Roman Columns on the Garden of Forgiveness site

Garden of Forgiveness[edit]

Main article: Garden of Forgiveness

The Garden of Forgiveness is a project under development in the BCD. The garden is a socio-cultural project that commemorates the scars of the Lebanese Civil War, hence its location along the Green Line that once divided the city between warring factions. Members from more than six religious denominationss have participated in the concept, plan, and development of the project. The garden's site is currently filled with uncovered ruins from over fifteen civilizations, most importantly the remains of the Roman city of Berytus. The square is surrounded by three mosques (Mohammad Al-Amin Mosque, Emir Assaf Mosque, Grand Omari Mosque) and three churches (Saint George Maronite Cathedral, St. Elie Greek Melkite Catholic Cathedral, St. Georges Greek Orthodox Cathedral). The award-winning design was conceived by Kathryn Gustafson, the acclaimed architect behind the Princess Diana Memorial Fountain in London. According to the designers, Lebanon's "will to become unified and prosperous" will be symbolized by selecting plants representing the regions of Lebanon, including Judas trees from the mountains, olive groves from the agricultural plains, and citrus trees from the coast. The archaeological heritage of the site will be respected by referencing the Cardo (main north-south road) and Decumanus (main east-west road), to create strong linear axes. Traces of the ancient pathway will also be highlighted in the design, along with a 4000-year-old heart-shaped well that is believed to had been related to the goddess Astarte. A proposal was also made to add a 9/11 memorial for all the Lebanese victims that went down in the attack.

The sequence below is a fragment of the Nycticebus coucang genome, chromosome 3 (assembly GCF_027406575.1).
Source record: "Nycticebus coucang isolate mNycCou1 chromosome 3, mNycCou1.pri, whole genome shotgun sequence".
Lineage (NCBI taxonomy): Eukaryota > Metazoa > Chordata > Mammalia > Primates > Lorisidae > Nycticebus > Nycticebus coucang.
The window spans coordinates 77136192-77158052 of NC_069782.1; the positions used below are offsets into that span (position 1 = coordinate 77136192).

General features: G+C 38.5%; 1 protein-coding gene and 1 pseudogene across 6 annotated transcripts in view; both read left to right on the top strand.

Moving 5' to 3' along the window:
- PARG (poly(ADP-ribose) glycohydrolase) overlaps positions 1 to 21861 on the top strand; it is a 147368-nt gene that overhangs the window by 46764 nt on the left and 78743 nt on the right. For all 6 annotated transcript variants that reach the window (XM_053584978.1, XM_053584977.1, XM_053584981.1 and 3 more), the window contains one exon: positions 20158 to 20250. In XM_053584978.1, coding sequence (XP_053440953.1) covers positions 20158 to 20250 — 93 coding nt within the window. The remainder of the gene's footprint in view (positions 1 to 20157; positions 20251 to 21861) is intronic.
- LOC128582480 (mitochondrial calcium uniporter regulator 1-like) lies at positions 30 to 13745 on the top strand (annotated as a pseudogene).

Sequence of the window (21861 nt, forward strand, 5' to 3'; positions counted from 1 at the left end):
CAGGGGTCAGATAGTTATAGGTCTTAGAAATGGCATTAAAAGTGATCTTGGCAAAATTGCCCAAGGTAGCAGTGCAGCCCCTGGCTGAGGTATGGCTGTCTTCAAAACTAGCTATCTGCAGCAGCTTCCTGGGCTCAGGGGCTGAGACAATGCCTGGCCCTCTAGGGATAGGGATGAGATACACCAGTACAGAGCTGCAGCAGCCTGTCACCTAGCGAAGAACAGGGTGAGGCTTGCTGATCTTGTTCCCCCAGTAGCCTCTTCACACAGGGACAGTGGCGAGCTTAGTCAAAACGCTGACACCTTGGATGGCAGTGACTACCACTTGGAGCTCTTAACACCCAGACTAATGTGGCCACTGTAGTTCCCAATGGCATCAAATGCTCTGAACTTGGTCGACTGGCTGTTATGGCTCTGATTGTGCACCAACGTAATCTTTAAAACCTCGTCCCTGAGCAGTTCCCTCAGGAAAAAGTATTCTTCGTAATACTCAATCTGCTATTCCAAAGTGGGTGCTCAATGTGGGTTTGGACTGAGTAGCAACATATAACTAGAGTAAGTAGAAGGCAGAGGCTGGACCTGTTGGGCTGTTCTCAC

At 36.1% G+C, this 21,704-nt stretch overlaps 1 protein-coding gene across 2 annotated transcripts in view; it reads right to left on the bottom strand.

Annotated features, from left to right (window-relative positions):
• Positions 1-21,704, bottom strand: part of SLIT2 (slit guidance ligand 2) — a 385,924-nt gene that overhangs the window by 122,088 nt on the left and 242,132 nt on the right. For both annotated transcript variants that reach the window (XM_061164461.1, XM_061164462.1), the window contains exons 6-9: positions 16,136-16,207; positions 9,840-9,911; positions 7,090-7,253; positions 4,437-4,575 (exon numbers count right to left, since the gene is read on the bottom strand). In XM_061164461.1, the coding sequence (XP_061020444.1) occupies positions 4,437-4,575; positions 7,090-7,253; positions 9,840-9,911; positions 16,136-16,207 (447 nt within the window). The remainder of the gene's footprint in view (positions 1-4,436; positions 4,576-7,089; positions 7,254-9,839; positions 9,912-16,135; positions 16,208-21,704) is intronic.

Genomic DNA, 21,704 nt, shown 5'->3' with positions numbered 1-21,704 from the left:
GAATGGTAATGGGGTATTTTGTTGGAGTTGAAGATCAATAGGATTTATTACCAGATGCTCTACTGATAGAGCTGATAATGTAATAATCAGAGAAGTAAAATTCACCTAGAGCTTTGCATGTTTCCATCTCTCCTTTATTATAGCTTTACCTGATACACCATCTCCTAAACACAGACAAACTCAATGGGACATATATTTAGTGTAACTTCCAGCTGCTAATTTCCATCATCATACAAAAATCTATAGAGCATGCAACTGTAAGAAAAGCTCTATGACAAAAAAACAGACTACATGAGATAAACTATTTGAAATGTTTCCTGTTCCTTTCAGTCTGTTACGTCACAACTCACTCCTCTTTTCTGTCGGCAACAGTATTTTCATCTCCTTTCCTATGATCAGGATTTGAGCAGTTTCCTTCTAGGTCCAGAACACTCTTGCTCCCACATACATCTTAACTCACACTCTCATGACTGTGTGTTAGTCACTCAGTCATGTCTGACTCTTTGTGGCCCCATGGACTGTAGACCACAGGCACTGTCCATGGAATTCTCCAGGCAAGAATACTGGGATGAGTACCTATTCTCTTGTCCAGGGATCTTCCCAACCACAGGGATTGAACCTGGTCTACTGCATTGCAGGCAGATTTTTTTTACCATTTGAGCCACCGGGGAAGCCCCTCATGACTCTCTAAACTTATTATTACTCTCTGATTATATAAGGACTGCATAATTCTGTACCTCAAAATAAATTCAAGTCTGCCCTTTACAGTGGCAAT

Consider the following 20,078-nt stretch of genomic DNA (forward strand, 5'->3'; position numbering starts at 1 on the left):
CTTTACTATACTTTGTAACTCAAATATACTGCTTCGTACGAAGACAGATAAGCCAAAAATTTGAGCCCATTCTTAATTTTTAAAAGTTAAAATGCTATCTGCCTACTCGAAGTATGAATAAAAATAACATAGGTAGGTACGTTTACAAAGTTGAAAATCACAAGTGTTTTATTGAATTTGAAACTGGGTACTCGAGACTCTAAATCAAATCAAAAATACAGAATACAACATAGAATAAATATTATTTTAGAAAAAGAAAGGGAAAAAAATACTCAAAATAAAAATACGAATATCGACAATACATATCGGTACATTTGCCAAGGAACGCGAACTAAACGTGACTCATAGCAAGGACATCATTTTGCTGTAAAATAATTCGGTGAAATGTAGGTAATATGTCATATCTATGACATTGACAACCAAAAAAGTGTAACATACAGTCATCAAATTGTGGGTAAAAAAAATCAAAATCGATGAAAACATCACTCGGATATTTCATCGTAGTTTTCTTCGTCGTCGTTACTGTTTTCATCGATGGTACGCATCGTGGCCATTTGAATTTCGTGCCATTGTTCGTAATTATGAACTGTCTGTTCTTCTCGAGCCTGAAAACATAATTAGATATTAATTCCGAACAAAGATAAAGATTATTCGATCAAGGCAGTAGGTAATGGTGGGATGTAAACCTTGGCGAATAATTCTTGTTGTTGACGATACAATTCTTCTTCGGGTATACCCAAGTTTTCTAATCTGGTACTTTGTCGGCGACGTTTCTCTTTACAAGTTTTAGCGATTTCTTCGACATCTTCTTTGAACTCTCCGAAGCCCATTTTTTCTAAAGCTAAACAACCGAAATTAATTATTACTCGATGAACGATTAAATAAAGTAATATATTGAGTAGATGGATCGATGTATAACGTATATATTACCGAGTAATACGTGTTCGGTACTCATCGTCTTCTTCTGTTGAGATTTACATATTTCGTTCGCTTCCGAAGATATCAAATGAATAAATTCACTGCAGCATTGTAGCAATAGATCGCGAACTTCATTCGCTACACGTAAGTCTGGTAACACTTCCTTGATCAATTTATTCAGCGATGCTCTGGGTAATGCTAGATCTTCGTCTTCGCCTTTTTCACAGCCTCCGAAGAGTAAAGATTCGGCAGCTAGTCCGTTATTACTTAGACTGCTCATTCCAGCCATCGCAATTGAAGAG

St. Georges Cathedral Museum[edit]

It is a crypt museum at the St. Georges Greek Orthodox Cathedral on Nejme Square. It is a relatively small museum that reveals layers of Christian heritage belonging to a series of seven churches built on the same exact site starting 2000 years ago. The current cathedral stands on layers of relics where at every stage of its existence its people attempted to enlarge and beautify it, adding more murals and icons. The museum is a crypt underneath the cathedral where oil lamps, pipes, clay and terra cotta pots, miniature statues, and crosses found in various digs are displayed. Glass panels cover some of the crypt's relics and a glass partition separates the crypt from the church's altar directly above it. A narrow metal walkway leads visitors through the twelve stops of the crypt displaying tombstones, mosaics, burial chambers, engravings on stones and columns, well-preserved skeletons, a covered canal, and part of an ancient paved road. The ruins and findings were excavated by Lebanese archaeologists before the cathedral underwent restoration; they aimed at locating the Byzantine church Anastasis, which according to ancient texts is believed to be near Beirut's famous law school before it was leveled by the 551. earthquake.[14]

Planet Discovery[edit]

Planet Discovery is the only permanent children's museum in Lebanon. It is located in Souk Ayyas in Beirut Souks. The museum was inaugurated in 1999 as a collaboration between Solidere, Parc de la Villette, and Palais de la Découverte. Relocated to Beirut Souks from Minet El-Hosn, the museum is home to a variety of exhibitions on science and technology offering hands-on-learning experiences for children of all ages. The museum focuses on a handful of themes like revisiting space up-close, exploring our body senses, learning about conception and reproduction, discovering physical phenomena...etc. The Museum also has a day care center, theatre performances and puppet shows, arts and crafts workshops, and science labs.[15]